Here is a very interesting piece of information concerning Healthcare Around the World.
Although this article was last updated on September 22, 2011, it has some very valid points to the subject of discussion as well as provides some information that is not commonly known.
The US is the only industrialized country that does not have universal health care for all its citizens. (As of the publication of this article 09.22.2011)
There are programs for the elderly, military service families, the disabled, children and some poor through programs such as Medicare, Medicaid and so on, but some 45 million Americans go uninsured each year while another 25 million Americans go “underinsured”. With the worsening global financial crisis hitting America hard, more are likely to lose medical insurance which is often associated with a job.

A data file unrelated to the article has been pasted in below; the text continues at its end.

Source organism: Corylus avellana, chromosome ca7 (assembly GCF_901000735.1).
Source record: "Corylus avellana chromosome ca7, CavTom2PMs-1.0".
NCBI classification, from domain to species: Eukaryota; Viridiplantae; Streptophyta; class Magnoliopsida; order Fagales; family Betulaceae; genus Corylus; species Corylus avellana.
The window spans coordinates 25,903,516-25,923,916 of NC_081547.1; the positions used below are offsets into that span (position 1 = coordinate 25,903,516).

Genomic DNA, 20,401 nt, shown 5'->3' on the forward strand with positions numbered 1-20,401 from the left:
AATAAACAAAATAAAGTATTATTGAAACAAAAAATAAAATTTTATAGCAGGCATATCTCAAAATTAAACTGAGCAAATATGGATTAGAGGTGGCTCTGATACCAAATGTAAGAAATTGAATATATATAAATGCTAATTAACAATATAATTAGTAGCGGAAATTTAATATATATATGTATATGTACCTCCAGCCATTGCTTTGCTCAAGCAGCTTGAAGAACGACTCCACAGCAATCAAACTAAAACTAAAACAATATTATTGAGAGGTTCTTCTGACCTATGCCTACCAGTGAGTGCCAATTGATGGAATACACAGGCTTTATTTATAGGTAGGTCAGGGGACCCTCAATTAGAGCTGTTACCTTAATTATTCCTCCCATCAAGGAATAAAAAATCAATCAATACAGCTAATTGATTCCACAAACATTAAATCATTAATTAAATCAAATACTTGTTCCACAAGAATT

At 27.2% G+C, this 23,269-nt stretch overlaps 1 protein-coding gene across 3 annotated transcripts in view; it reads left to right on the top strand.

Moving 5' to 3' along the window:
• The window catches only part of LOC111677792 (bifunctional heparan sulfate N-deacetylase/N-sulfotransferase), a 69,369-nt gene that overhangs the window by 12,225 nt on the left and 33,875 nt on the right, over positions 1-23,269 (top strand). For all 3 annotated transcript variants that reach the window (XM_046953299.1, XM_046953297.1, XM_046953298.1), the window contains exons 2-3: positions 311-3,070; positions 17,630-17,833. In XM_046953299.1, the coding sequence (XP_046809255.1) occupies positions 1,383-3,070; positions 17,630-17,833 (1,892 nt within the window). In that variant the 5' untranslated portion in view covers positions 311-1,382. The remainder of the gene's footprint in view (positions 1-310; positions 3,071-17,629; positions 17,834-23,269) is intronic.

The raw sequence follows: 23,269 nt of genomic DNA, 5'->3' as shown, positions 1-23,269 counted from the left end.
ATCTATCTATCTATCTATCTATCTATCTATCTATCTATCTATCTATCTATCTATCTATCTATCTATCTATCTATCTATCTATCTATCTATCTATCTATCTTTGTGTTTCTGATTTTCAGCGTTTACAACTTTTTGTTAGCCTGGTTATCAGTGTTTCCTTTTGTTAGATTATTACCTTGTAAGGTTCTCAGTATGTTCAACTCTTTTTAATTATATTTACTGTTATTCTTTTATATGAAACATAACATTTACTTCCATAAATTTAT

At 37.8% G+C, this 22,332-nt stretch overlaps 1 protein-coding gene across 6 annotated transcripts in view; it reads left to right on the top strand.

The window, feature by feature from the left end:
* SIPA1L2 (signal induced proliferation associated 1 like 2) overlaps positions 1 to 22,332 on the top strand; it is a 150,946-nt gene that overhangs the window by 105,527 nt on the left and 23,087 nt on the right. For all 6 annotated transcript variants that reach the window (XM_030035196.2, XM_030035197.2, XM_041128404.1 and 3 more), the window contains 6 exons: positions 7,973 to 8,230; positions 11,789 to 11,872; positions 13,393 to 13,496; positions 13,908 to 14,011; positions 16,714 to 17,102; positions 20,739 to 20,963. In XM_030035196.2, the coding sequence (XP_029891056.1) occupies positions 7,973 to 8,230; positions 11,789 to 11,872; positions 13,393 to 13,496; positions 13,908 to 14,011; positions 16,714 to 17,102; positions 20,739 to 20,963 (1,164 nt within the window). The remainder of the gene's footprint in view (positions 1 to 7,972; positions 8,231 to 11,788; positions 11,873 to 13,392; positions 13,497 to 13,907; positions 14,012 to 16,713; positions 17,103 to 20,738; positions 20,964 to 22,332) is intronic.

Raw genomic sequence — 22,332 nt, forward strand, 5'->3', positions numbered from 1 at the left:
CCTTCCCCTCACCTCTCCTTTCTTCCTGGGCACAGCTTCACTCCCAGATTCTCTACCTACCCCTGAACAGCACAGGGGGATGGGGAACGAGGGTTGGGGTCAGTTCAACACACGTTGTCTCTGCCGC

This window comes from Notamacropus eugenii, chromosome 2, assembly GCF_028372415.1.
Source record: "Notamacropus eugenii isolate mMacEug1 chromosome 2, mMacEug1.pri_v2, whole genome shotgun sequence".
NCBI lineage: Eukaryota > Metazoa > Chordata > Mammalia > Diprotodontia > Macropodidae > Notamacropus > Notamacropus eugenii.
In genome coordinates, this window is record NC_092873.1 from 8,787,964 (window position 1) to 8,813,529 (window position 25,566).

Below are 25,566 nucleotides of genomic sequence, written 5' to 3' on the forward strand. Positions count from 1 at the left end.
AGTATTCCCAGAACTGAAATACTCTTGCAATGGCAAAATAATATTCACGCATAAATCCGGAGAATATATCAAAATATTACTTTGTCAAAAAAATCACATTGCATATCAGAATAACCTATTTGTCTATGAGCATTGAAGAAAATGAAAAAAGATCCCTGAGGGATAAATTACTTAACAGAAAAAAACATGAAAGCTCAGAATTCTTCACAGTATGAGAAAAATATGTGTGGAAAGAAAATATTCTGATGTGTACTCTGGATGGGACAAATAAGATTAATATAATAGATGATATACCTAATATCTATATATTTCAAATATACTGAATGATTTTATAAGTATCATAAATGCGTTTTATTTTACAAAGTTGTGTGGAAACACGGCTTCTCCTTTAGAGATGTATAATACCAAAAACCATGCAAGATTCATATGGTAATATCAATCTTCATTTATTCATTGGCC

The US does, however, through Federal law provide public access to emergency services, regardless of ability to pay. However, the emergency services system has sometimes felt strain due to patients being unable to pay for emergency services and many who cannot afford regular health care either use emergency services for treatment, or let otherwise preventable conditions get worse, requiring emergency treatment.
The New York Times reports that life expectancy disparities are mirroring the widening incoming inequality in recent decades. Other health issues that are pronounced in the US, such as obesity, high cost of medical drugs, lack of access for large numbers of people, have been concerns for many years.
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